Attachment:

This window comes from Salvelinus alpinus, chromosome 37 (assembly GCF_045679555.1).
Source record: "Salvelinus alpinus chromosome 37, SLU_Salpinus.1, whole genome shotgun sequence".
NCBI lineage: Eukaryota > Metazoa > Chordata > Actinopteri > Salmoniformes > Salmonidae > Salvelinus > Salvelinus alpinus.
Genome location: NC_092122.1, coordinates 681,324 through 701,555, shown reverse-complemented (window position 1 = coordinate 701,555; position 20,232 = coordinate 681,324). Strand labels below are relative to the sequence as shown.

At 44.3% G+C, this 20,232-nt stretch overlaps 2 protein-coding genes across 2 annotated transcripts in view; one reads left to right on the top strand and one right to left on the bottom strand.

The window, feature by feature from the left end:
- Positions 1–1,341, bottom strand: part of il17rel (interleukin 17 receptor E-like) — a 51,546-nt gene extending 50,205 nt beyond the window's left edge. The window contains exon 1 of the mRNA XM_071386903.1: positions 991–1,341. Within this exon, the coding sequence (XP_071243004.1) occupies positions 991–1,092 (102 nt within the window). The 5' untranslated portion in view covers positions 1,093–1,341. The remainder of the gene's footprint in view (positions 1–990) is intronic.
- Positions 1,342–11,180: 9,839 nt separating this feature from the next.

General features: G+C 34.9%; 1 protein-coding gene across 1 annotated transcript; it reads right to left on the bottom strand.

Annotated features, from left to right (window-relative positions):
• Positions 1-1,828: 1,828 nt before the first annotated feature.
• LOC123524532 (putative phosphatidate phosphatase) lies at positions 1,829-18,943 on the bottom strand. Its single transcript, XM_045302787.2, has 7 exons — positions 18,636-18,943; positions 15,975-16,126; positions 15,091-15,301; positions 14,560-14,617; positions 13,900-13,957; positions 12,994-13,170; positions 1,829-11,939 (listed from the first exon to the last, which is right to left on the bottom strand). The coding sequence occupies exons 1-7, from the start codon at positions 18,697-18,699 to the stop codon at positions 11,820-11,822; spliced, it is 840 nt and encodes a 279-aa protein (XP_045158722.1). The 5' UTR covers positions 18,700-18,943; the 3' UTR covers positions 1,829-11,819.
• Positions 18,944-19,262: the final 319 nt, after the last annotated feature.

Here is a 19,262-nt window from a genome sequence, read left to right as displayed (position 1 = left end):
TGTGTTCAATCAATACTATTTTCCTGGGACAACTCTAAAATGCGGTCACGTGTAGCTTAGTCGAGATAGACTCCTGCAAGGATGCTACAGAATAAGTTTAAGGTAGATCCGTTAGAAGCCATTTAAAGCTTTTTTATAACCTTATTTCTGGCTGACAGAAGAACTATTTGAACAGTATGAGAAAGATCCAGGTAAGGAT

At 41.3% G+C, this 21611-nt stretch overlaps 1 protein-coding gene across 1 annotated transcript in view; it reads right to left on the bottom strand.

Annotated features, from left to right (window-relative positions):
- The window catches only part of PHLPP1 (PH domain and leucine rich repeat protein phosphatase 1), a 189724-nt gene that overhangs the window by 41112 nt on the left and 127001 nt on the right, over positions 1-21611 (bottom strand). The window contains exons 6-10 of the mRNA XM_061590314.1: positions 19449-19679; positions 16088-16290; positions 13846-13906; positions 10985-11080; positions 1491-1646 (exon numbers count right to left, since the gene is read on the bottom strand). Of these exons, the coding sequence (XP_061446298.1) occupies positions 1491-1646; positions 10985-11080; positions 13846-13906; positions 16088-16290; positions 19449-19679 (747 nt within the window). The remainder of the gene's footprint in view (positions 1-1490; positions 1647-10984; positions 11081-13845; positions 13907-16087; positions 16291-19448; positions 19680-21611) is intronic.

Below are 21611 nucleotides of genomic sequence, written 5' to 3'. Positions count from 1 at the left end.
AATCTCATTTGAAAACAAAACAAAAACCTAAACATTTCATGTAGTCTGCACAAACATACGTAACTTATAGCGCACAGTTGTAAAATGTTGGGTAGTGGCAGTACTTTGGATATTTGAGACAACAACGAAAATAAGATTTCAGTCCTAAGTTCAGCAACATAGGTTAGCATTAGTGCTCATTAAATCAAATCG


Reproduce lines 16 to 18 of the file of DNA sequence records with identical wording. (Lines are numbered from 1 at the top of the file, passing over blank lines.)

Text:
At 41.3% G+C, this 21611-nt stretch overlaps 1 protein-coding gene across 1 annotated transcript in view; it reads right to left on the bottom strand.

Annotated features, from left to right (window-relative positions):
- The window catches only part of PHLPP1 (PH domain and leucine rich repeat protein phosphatase 1), a 189724-nt gene that overhangs the window by 41112 nt on the left and 127001 nt on the right, over positions 1-21611 (bottom strand). The window contains exons 6-10 of the mRNA XM_061590314.1: positions 19449-19679; positions 16088-16290; positions 13846-13906; positions 10985-11080; positions 1491-1646 (exon numbers count right to left, since the gene is read on the bottom strand). Of these exons, the coding sequence (XP_061446298.1) occupies positions 1491-1646; positions 10985-11080; positions 13846-13906; positions 16088-16290; positions 19449-19679 (747 nt within the window). The remainder of the gene's footprint in view (positions 1-1490; positions 1647-10984; positions 11081-13845; positions 13907-16087; positions 16291-19448; positions 19680-21611) is intronic.